By Alan Prendergast
By Michael Roberts
By Michael Roberts
By Amber Taufen
By Patricia Calhoun
By William Breathes
By Michael Roberts
By Melanie Asmar
DPS Superintendent Tom Boasberg testified in favor of Johnston's proposal. The bill, he says, "moved the ball very far forward on a couple of very important fronts." For one thing, it did away with the binary choice districts now face regarding teacher tenure: either fire a teacher after a probationary period of three years or give the teacher tenure and, in Boasberg's words, "a lifetime of employment." The superintendent also liked how the bill provided a way to retract tenure if a teacher is doing poorly.
After hours and hours of debate that reduced some lawmakers to tears, Johnston's bill, now carrying a multitude of amendments to make it more palatable to the unions, passed on the last day of the legislative session, and Ritter signed it into law three weeks ago. It gives the Governor's Council for Educator Effectiveness, which Ritter created back in January to devise a "high-quality educator evaluation system," until March 2011 to make its recommendations, and calls for a new system to be in place by the fall of 2013.
Although the new law could earn Colorado extra points in Race to the Top, which grades states' applications on a 500-point system that heavily values plans to foster "great teachers," that wasn't the motivation behind his proposal, Johnston says. "I believe the most important way for us to close the achievement gap and make sure all kids graduate high school ready for college and careers is to make sure you have the greatest number of great teachers and leaders as you can," he explains. "That being said, do I think it increases our chances to win Race to the Top?
Mary Pishney often refers to her classroom as her own little microcosm of positivity, her "sandcastle of happiness." The walls are a soft blue and decorated with characters she painted herself: birds with yellow feet taped to the cabinets, an alien wearing running shoes tacked to the bulletin board. Before she left this past winter, Pishney could often be found at the front of the room, sitting in a director's chair the shape of SpongeBob SquarePants.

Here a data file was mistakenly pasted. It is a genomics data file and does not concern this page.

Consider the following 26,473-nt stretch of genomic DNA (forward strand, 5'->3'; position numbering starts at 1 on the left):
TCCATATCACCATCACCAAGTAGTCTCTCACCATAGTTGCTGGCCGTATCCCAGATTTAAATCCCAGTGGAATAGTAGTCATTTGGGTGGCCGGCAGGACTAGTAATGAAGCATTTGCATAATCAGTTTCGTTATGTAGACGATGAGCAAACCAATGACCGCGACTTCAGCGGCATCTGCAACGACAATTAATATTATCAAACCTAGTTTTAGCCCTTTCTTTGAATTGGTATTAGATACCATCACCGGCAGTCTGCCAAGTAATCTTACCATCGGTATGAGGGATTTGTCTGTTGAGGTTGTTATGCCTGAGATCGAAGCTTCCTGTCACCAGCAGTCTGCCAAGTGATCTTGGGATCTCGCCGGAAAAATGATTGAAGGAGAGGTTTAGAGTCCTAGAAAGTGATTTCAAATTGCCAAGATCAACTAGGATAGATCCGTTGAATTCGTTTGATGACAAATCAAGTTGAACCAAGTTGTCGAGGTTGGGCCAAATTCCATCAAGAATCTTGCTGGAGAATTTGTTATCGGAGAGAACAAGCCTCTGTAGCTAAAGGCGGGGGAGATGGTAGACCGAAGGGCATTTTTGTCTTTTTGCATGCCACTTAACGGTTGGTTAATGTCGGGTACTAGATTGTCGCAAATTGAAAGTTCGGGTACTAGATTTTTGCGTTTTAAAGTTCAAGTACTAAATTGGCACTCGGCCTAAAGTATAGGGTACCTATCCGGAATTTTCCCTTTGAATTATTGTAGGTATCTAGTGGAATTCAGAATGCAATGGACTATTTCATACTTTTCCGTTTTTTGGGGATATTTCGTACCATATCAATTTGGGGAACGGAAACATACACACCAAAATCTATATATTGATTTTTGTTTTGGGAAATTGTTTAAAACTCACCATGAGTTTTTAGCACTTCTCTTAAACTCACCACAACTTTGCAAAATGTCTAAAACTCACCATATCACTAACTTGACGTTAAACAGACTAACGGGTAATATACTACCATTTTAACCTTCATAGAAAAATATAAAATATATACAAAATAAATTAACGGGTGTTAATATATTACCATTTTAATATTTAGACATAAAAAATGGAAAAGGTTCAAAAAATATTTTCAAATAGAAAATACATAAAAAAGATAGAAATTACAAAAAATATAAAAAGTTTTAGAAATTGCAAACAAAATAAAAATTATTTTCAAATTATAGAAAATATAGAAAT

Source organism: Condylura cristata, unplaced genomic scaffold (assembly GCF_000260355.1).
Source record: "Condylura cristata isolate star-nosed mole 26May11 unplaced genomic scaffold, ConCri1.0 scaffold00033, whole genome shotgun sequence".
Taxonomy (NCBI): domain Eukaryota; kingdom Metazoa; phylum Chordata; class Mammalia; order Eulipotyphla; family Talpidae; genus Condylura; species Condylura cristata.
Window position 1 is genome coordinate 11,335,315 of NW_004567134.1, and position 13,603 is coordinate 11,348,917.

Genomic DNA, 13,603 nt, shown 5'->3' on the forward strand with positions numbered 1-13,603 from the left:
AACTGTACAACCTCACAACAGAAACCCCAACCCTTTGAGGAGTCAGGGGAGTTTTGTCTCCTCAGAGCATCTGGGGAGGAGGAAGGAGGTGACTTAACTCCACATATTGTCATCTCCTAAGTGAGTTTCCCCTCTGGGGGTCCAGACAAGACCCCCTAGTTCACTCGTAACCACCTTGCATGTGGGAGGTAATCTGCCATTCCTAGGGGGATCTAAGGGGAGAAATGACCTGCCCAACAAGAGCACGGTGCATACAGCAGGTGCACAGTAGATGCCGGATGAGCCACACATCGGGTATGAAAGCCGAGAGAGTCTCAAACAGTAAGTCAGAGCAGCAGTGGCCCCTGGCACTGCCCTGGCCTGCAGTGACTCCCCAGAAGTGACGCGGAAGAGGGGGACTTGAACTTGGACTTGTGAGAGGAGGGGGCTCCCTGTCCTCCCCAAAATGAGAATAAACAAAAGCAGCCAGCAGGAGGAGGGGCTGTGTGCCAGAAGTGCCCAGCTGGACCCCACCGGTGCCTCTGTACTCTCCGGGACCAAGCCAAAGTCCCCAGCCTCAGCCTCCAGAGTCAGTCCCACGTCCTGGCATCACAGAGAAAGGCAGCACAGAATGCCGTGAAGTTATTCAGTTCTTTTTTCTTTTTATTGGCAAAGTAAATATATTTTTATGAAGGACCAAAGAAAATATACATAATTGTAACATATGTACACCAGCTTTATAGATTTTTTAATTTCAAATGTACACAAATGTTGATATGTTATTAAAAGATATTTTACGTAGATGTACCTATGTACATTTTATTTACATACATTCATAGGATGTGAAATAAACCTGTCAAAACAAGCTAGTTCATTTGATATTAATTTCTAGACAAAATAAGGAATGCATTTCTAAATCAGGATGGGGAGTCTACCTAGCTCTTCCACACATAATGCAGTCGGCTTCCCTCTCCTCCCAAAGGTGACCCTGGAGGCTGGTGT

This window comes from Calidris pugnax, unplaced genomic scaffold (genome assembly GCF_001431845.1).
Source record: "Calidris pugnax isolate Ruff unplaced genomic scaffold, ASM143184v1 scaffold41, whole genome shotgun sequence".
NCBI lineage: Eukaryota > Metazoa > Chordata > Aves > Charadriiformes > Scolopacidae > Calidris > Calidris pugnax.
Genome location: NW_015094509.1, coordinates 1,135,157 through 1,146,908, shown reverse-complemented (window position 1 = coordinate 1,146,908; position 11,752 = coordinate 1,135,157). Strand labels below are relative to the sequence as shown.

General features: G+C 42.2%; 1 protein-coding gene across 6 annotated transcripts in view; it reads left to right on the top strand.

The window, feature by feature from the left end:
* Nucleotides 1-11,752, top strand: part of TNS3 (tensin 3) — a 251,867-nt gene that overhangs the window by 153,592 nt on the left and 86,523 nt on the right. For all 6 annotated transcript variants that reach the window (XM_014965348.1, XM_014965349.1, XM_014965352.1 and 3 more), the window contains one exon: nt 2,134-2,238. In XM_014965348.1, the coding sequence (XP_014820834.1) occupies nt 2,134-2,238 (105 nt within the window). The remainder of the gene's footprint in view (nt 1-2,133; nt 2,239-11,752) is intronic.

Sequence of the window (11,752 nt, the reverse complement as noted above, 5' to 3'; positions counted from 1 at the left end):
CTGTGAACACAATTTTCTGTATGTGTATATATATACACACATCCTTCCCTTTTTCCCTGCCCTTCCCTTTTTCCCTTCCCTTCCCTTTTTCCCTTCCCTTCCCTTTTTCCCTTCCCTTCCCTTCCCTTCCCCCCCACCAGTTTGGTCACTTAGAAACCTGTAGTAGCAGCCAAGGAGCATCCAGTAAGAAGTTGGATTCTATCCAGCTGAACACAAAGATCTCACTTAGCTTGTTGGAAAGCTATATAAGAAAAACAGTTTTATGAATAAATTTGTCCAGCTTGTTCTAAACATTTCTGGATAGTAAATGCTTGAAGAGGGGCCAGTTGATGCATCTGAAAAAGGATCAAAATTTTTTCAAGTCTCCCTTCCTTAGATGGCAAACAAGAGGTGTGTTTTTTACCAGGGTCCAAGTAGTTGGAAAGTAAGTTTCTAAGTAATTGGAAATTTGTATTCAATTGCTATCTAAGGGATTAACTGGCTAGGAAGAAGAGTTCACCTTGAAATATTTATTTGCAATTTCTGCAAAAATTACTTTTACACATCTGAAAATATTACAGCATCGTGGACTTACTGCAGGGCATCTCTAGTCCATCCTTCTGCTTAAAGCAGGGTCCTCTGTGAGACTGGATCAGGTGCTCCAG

At the start of every school year, Pishney takes the time to get to know her students — and to make sure they know her, too. "I tell my kids a lot of stories about my childhood: happy, funny stories about burying carrot cakes in the garden and getting caught with a mountain lion in the mountains and panicking, which you shouldn't do," she says. "It makes the kids realize you're a human being, and it develops this kind of family feeling. They have more trust in you. They come up and say, 'You know, Miss P, I really don't understand this,' and you go, 'Hey! Not a problem! We can survive this.'"
So the students know all about Sweet Pea, Pishney's talkative, long-tailed Alexandrine parakeet, who parrots back her compliments for him, including, "You're a good little toot!" They recognize her blue Volkswagen Beetle. And they become interested in the fate of her alma mater's football team, which she refers to as the "blessed Buckeyes."
"I have such an emotional tie with my kids," Pishney says. It's something she always wanted — but didn't always have — with her own teachers when she was a child.
"I remember as a kid thinking a teacher really cared," she recalls. "And then the next year, I was in somebody else's room and it was, 'Oh, you're last year's newspaper.' And that doesn't feel right. There should be that true, sincere interest that transcends the year."
Pishney grew up on twenty acres of farmland outside Columbus, Ohio. Her father had his own electronics business, and her mother stayed home. As a girl, she loved tending her family's ducks, chickens, goats and horses. The second of four children, she also helped care for her younger brother and sister and ran a booming babysitting business on the side. "I think that's where I got my love of working with kids," she says.
In fact, Pishney came to realize that she sometimes preferred children's company to that of adults. "With kids, you see the essence of the innocence," she says. "There's not biases. You can have such wonderful conversations...because they're so pure in heart."
After graduating high school, Pishney headed to Ohio State University, where she majored in elementary education. She was the first member of her family to graduate from college, and soon found a job teaching first grade at a high-performing school in Columbus. "I was about 23 when I got that job," Pishney remembers. "I loved it, loved my kids." The parents called her Mary Poppins because of the kind way she interacted with her students.
And then busing came. The school's population shrank as white families fearful of forced integration fled to the suburbs, and Pishney, still a new teacher, was transferred to an inner-city school. The building was filled with roaches. There was a brothel across the street, and the children often came to school without shoes. One day, two men who'd spent time in jail after the principal caught them selling drugs to students returned to the school and threatened the faculty. Pishney quit soon after. "I would have stuck it out and tried my best," she explains, "but when your physical safety is involved, I say, 'Time to go.'"